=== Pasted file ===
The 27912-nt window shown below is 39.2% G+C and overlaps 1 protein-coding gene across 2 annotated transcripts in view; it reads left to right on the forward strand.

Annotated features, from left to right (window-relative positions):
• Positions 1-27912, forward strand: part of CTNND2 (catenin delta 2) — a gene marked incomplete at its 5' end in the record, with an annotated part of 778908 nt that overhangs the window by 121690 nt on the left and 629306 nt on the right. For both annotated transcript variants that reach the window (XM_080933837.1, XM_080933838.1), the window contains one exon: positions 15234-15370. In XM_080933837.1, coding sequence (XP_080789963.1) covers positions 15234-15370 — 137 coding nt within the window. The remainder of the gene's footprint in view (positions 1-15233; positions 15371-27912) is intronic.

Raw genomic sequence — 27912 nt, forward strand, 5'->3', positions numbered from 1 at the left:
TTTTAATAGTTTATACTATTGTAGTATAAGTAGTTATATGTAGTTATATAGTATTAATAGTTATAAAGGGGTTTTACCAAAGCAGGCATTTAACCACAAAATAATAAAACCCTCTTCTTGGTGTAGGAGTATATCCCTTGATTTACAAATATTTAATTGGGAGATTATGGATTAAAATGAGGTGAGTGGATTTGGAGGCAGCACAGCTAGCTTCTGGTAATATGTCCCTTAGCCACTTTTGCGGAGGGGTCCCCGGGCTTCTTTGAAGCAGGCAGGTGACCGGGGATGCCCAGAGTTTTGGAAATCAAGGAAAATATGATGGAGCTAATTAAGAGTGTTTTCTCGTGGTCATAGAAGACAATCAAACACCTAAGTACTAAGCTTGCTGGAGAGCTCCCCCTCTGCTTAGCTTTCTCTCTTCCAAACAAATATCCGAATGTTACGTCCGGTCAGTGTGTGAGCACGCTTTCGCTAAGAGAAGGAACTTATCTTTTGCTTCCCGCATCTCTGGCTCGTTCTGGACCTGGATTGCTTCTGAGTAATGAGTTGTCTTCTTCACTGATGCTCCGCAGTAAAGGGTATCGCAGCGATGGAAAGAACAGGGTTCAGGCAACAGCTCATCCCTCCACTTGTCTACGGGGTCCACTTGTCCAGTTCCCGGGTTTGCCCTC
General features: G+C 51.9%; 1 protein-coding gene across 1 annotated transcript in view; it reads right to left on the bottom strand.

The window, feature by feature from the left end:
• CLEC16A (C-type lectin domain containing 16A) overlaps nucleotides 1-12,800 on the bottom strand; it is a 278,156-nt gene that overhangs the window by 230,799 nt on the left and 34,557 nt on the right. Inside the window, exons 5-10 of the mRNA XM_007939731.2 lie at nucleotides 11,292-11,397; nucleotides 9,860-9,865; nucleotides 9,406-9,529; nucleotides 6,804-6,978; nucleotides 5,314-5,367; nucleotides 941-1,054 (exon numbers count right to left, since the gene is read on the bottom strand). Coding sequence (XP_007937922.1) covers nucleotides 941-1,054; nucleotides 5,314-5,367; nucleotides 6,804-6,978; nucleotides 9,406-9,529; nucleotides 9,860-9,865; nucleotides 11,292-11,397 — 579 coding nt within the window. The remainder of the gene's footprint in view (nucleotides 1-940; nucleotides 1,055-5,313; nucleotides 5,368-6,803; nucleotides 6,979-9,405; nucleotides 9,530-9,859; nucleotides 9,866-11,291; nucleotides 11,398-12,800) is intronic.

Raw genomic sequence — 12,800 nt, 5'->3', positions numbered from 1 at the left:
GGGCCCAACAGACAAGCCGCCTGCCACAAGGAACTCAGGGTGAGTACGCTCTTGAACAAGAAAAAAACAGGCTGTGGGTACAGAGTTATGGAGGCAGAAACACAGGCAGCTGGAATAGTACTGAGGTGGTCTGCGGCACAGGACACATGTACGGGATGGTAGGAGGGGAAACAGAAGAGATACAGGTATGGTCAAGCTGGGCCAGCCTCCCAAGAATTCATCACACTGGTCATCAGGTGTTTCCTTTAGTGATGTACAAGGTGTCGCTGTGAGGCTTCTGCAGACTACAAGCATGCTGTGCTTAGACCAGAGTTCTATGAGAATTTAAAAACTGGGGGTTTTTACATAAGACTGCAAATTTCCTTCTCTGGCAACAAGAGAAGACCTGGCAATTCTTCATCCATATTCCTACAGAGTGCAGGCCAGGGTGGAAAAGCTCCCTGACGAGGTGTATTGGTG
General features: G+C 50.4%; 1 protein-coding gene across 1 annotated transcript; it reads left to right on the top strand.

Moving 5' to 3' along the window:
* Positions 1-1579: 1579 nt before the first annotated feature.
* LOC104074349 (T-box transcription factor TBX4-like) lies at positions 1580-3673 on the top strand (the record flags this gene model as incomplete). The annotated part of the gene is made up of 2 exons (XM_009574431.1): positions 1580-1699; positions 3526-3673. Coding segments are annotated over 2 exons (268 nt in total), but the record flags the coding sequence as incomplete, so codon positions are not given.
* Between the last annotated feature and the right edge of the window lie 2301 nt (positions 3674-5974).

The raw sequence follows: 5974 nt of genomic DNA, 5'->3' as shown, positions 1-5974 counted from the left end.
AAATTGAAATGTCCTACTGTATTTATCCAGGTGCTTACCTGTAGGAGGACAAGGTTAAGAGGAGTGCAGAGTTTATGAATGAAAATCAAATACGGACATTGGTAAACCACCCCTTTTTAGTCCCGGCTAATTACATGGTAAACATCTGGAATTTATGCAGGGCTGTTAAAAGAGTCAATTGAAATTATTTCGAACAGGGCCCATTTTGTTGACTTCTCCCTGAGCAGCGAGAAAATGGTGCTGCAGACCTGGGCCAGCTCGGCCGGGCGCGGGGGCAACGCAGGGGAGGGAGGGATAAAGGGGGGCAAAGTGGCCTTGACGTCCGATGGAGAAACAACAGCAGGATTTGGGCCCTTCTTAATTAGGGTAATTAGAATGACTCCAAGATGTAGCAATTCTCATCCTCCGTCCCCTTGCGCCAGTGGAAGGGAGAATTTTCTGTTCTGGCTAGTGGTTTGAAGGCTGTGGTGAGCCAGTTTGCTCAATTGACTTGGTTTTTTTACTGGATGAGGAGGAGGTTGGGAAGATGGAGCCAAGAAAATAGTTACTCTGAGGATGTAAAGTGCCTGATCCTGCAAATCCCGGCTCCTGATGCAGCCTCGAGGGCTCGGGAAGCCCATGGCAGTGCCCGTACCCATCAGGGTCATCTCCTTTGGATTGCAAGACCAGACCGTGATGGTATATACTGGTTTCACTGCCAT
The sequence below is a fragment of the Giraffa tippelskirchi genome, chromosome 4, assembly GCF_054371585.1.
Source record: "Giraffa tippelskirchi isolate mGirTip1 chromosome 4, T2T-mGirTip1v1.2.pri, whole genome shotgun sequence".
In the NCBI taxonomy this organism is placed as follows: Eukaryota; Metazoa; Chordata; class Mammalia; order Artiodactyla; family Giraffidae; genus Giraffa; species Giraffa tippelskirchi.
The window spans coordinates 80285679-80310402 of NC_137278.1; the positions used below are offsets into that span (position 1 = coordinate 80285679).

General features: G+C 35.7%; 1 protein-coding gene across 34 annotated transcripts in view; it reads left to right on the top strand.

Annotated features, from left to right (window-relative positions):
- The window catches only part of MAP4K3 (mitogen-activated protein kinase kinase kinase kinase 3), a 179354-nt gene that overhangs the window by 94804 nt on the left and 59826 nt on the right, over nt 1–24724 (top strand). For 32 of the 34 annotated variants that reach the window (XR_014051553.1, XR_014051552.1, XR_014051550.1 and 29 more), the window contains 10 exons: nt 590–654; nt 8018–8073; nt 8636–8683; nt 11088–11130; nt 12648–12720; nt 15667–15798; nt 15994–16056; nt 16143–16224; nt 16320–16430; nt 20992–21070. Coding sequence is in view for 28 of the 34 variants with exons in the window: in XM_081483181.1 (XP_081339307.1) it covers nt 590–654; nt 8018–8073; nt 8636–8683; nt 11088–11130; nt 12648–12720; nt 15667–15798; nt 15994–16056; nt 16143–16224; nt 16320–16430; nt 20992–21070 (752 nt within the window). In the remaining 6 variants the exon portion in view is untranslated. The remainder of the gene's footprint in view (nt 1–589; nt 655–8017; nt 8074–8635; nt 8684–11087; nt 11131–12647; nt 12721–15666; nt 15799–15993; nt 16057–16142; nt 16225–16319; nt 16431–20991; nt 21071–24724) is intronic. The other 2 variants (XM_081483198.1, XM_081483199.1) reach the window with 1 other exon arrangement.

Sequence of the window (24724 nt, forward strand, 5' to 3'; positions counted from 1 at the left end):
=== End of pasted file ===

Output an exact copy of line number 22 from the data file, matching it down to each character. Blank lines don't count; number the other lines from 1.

General features: G+C 35.7%; 1 protein-coding gene across 34 annotated transcripts in view; it reads left to right on the top strand.